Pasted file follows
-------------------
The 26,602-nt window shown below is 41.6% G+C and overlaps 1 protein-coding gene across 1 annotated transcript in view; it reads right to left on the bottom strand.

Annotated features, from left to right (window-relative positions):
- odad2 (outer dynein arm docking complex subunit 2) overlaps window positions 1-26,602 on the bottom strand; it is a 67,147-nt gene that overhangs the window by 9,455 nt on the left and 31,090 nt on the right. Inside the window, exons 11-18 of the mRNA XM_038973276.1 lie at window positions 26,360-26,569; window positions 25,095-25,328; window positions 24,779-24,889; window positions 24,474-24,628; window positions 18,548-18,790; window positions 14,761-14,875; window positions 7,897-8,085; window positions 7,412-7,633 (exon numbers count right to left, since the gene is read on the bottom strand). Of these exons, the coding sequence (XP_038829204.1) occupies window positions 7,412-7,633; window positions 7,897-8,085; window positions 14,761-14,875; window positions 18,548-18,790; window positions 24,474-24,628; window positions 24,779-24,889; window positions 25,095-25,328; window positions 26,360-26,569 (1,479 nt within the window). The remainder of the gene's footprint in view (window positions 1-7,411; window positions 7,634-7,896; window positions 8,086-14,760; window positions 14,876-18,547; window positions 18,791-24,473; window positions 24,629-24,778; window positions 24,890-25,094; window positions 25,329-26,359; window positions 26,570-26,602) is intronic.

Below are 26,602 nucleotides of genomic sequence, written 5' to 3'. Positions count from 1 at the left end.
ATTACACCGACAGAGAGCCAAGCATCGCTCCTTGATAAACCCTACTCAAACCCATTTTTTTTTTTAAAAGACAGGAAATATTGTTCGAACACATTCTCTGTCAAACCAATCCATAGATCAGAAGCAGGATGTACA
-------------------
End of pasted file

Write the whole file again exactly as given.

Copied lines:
The 26,602-nt window shown below is 41.6% G+C and overlaps 1 protein-coding gene across 1 annotated transcript in view; it reads right to left on the bottom strand.

Annotated features, from left to right (window-relative positions):
- odad2 (outer dynein arm docking complex subunit 2) overlaps window positions 1-26,602 on the bottom strand; it is a 67,147-nt gene that overhangs the window by 9,455 nt on the left and 31,090 nt on the right. Inside the window, exons 11-18 of the mRNA XM_038973276.1 lie at window positions 26,360-26,569; window positions 25,095-25,328; window positions 24,779-24,889; window positions 24,474-24,628; window positions 18,548-18,790; window positions 14,761-14,875; window positions 7,897-8,085; window positions 7,412-7,633 (exon numbers count right to left, since the gene is read on the bottom strand). Of these exons, the coding sequence (XP_038829204.1) occupies window positions 7,412-7,633; window positions 7,897-8,085; window positions 14,761-14,875; window positions 18,548-18,790; window positions 24,474-24,628; window positions 24,779-24,889; window positions 25,095-25,328; window positions 26,360-26,569 (1,479 nt within the window). The remainder of the gene's footprint in view (window positions 1-7,411; window positions 7,634-7,896; window positions 8,086-14,760; window positions 14,876-18,547; window positions 18,791-24,473; window positions 24,629-24,778; window positions 24,890-25,094; window positions 25,329-26,359; window positions 26,570-26,602) is intronic.

Below are 26,602 nucleotides of genomic sequence, written 5' to 3'. Positions count from 1 at the left end.
ATTACACCGACAGAGAGCCAAGCATCGCTCCTTGATAAACCCTACTCAAACCCATTTTTTTTTTTAAAAGACAGGAAATATTGTTCGAACACATTCTCTGTCAAACCAATCCATAGATCAGAAGCAGGATGTACA